Table 4. Shortfalls and surpluses found between the structure at t = 0 and_{ }the target structure.

Analysis of the Family S_{1}

In this family we need two employees in S_{11} to meet the target structure, while in S_{13} we have two employees in surplus. The numbers in S_{12} and S_{14} coincide with the target numbers.

The same analysis is to be done for the other families.

After the analysis of the differences between the numbers required in the target structure (the demand) and the numbers forecasted at t = 10 by the proposed model (the supply), the Human Resources Planning reconciles the two and indicates how the shortfall can be met and how the surplus is to be shed.

The plan will consist of the traditional methods of dealing with the shortfall or surplus which will involve for example a recruitment or disposal plan.

7. Conclusion and Perspective

In this paper we proposed a model of human resource management system that divides the staff into homogeneous subgroups; the elements of each subgroup belong to the same family of grades. Our system is hierarchical and it was assumed that the promotion is done only to the first next higher grade, and so we proposed a superdiagonal transition matrix.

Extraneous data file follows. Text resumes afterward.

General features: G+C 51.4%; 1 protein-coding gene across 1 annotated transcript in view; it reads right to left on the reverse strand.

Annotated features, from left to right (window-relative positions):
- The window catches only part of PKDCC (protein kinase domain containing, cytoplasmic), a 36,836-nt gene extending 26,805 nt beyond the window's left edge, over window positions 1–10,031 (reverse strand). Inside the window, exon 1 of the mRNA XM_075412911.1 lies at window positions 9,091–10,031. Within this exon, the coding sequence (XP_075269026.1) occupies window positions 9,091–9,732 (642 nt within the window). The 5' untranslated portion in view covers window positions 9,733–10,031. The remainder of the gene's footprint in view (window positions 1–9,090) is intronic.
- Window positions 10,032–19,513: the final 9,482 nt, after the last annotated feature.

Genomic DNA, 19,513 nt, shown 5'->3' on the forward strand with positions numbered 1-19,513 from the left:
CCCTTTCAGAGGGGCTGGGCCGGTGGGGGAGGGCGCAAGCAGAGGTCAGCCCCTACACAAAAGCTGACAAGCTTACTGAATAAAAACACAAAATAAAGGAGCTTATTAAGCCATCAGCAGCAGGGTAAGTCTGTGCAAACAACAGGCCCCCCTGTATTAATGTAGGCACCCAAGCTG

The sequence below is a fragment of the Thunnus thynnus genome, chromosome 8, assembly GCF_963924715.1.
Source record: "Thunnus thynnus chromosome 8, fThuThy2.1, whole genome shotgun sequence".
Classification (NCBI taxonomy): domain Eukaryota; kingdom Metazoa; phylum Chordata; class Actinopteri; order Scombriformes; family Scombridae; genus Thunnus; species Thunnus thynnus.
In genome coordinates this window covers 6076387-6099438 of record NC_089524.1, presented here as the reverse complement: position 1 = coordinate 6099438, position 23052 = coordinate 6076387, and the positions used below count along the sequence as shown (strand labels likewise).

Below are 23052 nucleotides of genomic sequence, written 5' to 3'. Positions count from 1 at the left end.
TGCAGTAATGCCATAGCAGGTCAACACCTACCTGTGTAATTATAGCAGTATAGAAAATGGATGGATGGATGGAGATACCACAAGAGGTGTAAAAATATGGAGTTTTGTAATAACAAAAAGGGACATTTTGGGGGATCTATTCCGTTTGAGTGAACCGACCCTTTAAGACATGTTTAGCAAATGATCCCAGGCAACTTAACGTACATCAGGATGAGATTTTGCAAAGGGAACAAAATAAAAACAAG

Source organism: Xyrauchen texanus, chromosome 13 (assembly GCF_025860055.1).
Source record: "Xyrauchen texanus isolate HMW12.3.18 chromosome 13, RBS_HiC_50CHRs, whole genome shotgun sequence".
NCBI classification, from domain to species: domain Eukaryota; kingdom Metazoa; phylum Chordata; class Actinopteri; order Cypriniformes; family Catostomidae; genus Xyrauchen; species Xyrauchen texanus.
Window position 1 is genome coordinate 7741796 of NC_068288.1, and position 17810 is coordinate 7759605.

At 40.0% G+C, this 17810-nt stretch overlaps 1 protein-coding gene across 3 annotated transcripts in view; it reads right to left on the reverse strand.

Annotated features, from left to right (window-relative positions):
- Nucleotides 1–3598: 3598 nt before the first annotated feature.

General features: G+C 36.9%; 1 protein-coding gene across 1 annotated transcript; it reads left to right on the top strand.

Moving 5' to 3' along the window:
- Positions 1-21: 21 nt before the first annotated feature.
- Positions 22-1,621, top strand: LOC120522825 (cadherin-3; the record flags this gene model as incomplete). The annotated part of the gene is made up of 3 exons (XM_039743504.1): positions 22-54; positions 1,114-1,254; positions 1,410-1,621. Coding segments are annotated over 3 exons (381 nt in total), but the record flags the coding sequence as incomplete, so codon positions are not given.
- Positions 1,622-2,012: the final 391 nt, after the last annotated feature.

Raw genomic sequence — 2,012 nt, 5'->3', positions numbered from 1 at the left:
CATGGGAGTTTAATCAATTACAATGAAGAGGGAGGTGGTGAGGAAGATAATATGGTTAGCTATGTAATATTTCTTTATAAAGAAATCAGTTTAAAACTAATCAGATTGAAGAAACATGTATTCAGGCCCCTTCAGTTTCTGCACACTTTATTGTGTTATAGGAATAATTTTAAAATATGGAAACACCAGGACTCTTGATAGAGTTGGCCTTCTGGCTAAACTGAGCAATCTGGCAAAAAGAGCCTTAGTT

The motivation of this model is that for each employee of the organization the promotion possibilities are limited, and therefore it is more appropriate to put each individual into his normal family where he will evolve. A numerical model is presented; it gives the gaps between the management expectations and the forecasting results. These will be studied by managers to choose the possible reconciliation plans. An opening view of this research will be the division of the manpower system by subgroups of competences; the objective will be to ensure the availability of skills (that may only be acquired within the organization).

Conflicts of Interest

The authors declare no conflicts of interest.